A Backpacker’s Guide to the Spanish Costas

Family theme parks and towering hotels line most of the Spanish coast, from Portugal in the south all the way up to the French border in the north. However, the threat of identikit towns and mass tourism has in the past put many intrepid travelers off visiting Spain.

It’s safe to say that every region of Spain is completely different from the next and each has its own distinct identity, bringing with it its own traditions, foods and cultural highlights. What’s more, if you keep away from the main tourist resorts and travel off the beaten path you’ll soon find a hidden Spain waiting to be discovered:

Costa Del Sol

The Costa Del Sol, translating to the Coast of the Sun, is true to its name, so it’s no surprise that this is the area where you’ll find most of Spain’s tourist resorts. Two of the Costa Del Sol’s most popular destinations are Marbella, a resort popular with the jet-set crowd and Malaga, a popular family hot spot.

Outside the main resorts, there are smaller more typically Spanish resorts, situated in the heart of Andalucia. This is the region of Spain which gave the world both paella and flamenco dancing so it’s difficult to think of an area which is more stereotypically Spanish.

Located away from the main tourist resorts, Nerja is a classic fishing town where you can feast on barbecued fish in the evenings and explore the underground caves during the day. The Villa Flamenca hotel has rooms starting at less than $25 a night, great on a backpacker’s budget. Spain’s rail network is outstanding so traveling the Iberian Peninsula by rail is a fantastic option! 

Costa Blanca

Benidorm and Alicante are perhaps the two best-known resorts in the Costa Blanca and the latter is extremely popular with backpackers. The reason for this is probably because there is just so much to do here.

Cycling, hiking, and walking routes exist for the adventurous traveler and for the brave, there is even the chance to try shark cage diving – definitely not for the faint-hearted! Of course, you don’t have to be active to enjoy Alicante, many choose to spend their days on one of the beautiful beaches and the nights dancing in one of the area’s many nightclubs. Costa Brava hotels can be expensive, particularly in the resort of Alicante, but the Husa Leuke Hotel offers rooms from under $35 a night.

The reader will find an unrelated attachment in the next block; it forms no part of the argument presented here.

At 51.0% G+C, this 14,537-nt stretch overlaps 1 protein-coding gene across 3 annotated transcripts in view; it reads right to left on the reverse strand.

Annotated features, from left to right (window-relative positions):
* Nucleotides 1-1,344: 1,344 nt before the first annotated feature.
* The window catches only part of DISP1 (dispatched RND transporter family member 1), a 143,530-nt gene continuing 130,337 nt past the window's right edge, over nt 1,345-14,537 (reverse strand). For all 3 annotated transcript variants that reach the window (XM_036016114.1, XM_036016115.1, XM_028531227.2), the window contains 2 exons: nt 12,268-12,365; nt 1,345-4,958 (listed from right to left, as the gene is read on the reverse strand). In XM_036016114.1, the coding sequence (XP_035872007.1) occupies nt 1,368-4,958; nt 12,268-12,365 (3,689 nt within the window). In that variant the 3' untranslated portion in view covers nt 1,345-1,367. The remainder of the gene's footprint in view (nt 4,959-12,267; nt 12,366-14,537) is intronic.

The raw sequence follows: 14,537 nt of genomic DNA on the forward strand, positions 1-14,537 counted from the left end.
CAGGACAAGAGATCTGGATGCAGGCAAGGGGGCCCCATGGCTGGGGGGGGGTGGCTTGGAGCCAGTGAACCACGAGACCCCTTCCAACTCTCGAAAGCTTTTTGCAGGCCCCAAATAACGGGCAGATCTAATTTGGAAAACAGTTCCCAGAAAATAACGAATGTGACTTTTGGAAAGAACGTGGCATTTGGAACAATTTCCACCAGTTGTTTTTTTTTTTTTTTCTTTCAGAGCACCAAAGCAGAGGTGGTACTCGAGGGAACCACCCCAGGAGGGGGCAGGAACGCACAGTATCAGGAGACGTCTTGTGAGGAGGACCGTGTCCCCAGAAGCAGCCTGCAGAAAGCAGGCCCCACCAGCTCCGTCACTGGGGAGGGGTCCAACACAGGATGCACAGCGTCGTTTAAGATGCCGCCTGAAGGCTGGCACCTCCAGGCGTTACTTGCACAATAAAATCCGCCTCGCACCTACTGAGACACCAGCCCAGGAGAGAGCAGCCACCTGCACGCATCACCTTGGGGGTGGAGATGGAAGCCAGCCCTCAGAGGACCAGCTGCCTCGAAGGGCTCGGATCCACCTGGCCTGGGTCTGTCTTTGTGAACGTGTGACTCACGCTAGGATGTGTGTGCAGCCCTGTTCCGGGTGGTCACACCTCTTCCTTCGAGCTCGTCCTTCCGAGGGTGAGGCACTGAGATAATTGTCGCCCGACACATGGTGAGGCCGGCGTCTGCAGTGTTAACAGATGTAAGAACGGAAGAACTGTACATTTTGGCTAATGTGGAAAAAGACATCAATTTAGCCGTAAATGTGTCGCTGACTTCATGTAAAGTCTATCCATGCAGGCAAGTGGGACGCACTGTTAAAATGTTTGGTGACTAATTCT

For those that want a sunny stay but aren’t keen on Spanish delights can head straight to Benidorm. While it’s often criticized for lacking any culture, it’s a great place to go if you rather have fish and chips than tapas or if you just get homesick. Also, there are a number of fantastic offers on Benidorm hotels, such as the 3-star Primavera Park Apartments, which has rooms for around $20 a night.

Costa Dorada

Spain’s golden coast doesn’t attract as many tourists as its other coastal resorts, making it ideal if you’re looking for a place to relax and unwind; the exception to this rule being during the month of April when the infamous Saloufest, a sports festival aimed at students from universities across the globe, takes place. However the rest of the year you’ll find that peace and quiet beckons.

Just outside the resort of Salou, lies Tarragona, a well-preserved Roman town that features an amphitheater and a Cistercian monastery. For something more modern, Gaudi’s home-town of Reus is located nearby and is a center for modernist architecture.

To let off steam at the end of your travels, head to the PortAventura theme park, which is considered to be one of the best in Europe. Both the Brisasol Salou Pacific Apartments and the Zeus Mariposa Apartments in Salou have very affordable rooms from less than $25 a night. So budgeting well ahead is key to avoid any financial setbacks.

Tips on Choosing an Ultralight Backpacking Tent

So you want the lightest tent you can find simply because you have to carry it around with you all day long, so the lighter the better. But don’t forget that you also have to sleep in it, often in conditions that are far from ideal e.g. wind, rain, snow, and anything else that the weather can throw at you.

It’s no use in buying the smallest available and lightest tent possible only to discover later that you don’t have enough room to deal with all your gear and that you’ll have to leave outside in the rain. Then again, you also don’t want to lug around an unnecessarily heavy tent with you.

Ok so you may think that taking a tarp and tent is a bit silly but it only adds slightly to your overall weight and it’s well worth it, and most people carry at least one walking pole on a hiking trip these days. Also if you are blessed with some fine weather you don’t even need to put up your tent but just use your tarp on its own.

So keep in mind that just a few extra ounces to have a somewhat larger tent could make a lot of difference in comfort. Sadly I suppose the biggest consideration when choosing a backpacking tent is going to be the cost. All I can say is to buy the best one you can with your budget and remember that you are buying something that hopefully you will have for a long time, so make sure that:

  • It fits you
  • You feel comfortable in it
  • It’s fit for the job you need it for